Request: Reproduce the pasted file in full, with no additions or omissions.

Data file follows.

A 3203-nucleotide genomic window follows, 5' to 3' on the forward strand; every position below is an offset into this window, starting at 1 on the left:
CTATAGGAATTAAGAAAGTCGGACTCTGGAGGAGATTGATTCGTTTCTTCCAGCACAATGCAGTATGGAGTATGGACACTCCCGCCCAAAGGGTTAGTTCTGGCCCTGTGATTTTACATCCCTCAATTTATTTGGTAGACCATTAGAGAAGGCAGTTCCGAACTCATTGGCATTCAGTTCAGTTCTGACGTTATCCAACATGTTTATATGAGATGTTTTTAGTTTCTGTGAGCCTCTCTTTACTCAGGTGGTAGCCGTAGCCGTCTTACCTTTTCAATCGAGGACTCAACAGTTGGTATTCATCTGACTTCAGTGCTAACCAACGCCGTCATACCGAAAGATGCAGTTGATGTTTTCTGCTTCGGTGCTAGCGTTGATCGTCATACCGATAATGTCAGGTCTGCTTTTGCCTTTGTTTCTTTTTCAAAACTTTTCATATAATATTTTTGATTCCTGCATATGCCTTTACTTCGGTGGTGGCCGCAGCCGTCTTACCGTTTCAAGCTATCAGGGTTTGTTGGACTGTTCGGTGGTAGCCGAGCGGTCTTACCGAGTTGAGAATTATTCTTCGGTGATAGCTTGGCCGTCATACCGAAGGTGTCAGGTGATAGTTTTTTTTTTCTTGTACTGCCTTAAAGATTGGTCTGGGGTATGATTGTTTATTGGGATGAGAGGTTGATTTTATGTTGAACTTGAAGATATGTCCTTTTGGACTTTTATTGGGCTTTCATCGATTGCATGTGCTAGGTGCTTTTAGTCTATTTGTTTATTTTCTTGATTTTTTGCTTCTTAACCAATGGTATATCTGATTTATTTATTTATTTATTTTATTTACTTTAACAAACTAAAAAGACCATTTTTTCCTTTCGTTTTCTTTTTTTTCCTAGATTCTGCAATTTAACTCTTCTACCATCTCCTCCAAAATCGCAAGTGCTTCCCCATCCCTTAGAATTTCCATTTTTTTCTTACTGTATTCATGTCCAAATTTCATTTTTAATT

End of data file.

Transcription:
A 3203-nucleotide genomic window follows, 5' to 3' on the forward strand; every position below is an offset into this window, starting at 1 on the left:
CTATAGGAATTAAGAAAGTCGGACTCTGGAGGAGATTGATTCGTTTCTTCCAGCACAATGCAGTATGGAGTATGGACACTCCCGCCCAAAGGGTTAGTTCTGGCCCTGTGATTTTACATCCCTCAATTTATTTGGTAGACCATTAGAGAAGGCAGTTCCGAACTCATTGGCATTCAGTTCAGTTCTGACGTTATCCAACATGTTTATATGAGATGTTTTTAGTTTCTGTGAGCCTCTCTTTACTCAGGTGGTAGCCGTAGCCGTCTTACCTTTTCAATCGAGGACTCAACAGTTGGTATTCATCTGACTTCAGTGCTAACCAACGCCGTCATACCGAAAGATGCAGTTGATGTTTTCTGCTTCGGTGCTAGCGTTGATCGTCATACCGATAATGTCAGGTCTGCTTTTGCCTTTGTTTCTTTTTCAAAACTTTTCATATAATATTTTTGATTCCTGCATATGCCTTTACTTCGGTGGTGGCCGCAGCCGTCTTACCGTTTCAAGCTATCAGGGTTTGTTGGACTGTTCGGTGGTAGCCGAGCGGTCTTACCGAGTTGAGAATTATTCTTCGGTGATAGCTTGGCCGTCATACCGAAGGTGTCAGGTGATAGTTTTTTTTTTCTTGTACTGCCTTAAAGATTGGTCTGGGGTATGATTGTTTATTGGGATGAGAGGTTGATTTTATGTTGAACTTGAAGATATGTCCTTTTGGACTTTTATTGGGCTTTCATCGATTGCATGTGCTAGGTGCTTTTAGTCTATTTGTTTATTTTCTTGATTTTTTGCTTCTTAACCAATGGTATATCTGATTTATTTATTTATTTATTTTATTTACTTTAACAAACTAAAAAGACCATTTTTTCCTTTCGTTTTCTTTTTTTTCCTAGATTCTGCAATTTAACTCTTCTACCATCTCCTCCAAAATCGCAAGTGCTTCCCCATCCCTTAGAATTTCCATTTTTTTCTTACTGTATTCATGTCCAAATTTCATTTTTAATT